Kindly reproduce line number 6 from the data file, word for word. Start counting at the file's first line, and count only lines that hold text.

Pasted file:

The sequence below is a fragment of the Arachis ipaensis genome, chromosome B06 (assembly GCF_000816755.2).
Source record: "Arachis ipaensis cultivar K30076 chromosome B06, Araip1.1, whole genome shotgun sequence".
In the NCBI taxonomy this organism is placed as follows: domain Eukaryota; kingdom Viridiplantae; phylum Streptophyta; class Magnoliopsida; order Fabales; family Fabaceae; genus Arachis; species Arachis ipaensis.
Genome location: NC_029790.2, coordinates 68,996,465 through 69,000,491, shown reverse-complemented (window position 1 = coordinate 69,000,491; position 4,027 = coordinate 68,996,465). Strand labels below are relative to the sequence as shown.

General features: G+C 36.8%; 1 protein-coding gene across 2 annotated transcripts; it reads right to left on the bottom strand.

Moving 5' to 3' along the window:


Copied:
Moving 5' to 3' along the window: